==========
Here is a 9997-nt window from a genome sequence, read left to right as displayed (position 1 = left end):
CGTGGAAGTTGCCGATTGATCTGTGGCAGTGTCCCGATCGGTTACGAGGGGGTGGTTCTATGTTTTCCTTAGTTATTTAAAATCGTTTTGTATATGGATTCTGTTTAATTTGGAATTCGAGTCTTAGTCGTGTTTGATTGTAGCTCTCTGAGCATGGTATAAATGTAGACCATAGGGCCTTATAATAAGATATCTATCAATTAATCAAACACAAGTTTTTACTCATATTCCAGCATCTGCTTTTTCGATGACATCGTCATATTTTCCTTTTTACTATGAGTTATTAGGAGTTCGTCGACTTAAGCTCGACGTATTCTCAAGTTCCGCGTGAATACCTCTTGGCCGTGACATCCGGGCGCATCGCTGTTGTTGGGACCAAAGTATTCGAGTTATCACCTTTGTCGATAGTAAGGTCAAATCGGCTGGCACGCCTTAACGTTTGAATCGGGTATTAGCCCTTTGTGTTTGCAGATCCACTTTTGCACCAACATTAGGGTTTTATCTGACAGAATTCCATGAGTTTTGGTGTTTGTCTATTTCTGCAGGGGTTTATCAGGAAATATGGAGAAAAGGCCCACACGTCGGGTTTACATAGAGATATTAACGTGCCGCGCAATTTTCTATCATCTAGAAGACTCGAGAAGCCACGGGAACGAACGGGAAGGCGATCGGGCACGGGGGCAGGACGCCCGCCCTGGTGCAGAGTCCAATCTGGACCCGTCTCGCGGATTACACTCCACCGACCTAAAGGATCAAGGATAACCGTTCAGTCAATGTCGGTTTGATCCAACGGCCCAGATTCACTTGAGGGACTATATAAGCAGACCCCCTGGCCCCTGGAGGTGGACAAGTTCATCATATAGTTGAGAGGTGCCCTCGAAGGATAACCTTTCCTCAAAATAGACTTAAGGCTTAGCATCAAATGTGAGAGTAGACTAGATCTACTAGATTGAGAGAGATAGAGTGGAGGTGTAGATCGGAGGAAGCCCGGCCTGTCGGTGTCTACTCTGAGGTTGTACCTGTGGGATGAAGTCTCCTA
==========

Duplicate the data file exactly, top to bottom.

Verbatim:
Here is a 9997-nt window from a genome sequence, read left to right as displayed (position 1 = left end):
CGTGGAAGTTGCCGATTGATCTGTGGCAGTGTCCCGATCGGTTACGAGGGGGTGGTTCTATGTTTTCCTTAGTTATTTAAAATCGTTTTGTATATGGATTCTGTTTAATTTGGAATTCGAGTCTTAGTCGTGTTTGATTGTAGCTCTCTGAGCATGGTATAAATGTAGACCATAGGGCCTTATAATAAGATATCTATCAATTAATCAAACACAAGTTTTTACTCATATTCCAGCATCTGCTTTTTCGATGACATCGTCATATTTTCCTTTTTACTATGAGTTATTAGGAGTTCGTCGACTTAAGCTCGACGTATTCTCAAGTTCCGCGTGAATACCTCTTGGCCGTGACATCCGGGCGCATCGCTGTTGTTGGGACCAAAGTATTCGAGTTATCACCTTTGTCGATAGTAAGGTCAAATCGGCTGGCACGCCTTAACGTTTGAATCGGGTATTAGCCCTTTGTGTTTGCAGATCCACTTTTGCACCAACATTAGGGTTTTATCTGACAGAATTCCATGAGTTTTGGTGTTTGTCTATTTCTGCAGGGGTTTATCAGGAAATATGGAGAAAAGGCCCACACGTCGGGTTTACATAGAGATATTAACGTGCCGCGCAATTTTCTATCATCTAGAAGACTCGAGAAGCCACGGGAACGAACGGGAAGGCGATCGGGCACGGGGGCAGGACGCCCGCCCTGGTGCAGAGTCCAATCTGGACCCGTCTCGCGGATTACACTCCACCGACCTAAAGGATCAAGGATAACCGTTCAGTCAATGTCGGTTTGATCCAACGGCCCAGATTCACTTGAGGGACTATATAAGCAGACCCCCTGGCCCCTGGAGGTGGACAAGTTCATCATATAGTTGAGAGGTGCCCTCGAAGGATAACCTTTCCTCAAAATAGACTTAAGGCTTAGCATCAAATGTGAGAGTAGACTAGATCTACTAGATTGAGAGAGATAGAGTGGAGGTGTAGATCGGAGGAAGCCCGGCCTGTCGGTGTCTACTCTGAGGTTGTACCTGTGGGATGAAGTCTCCTA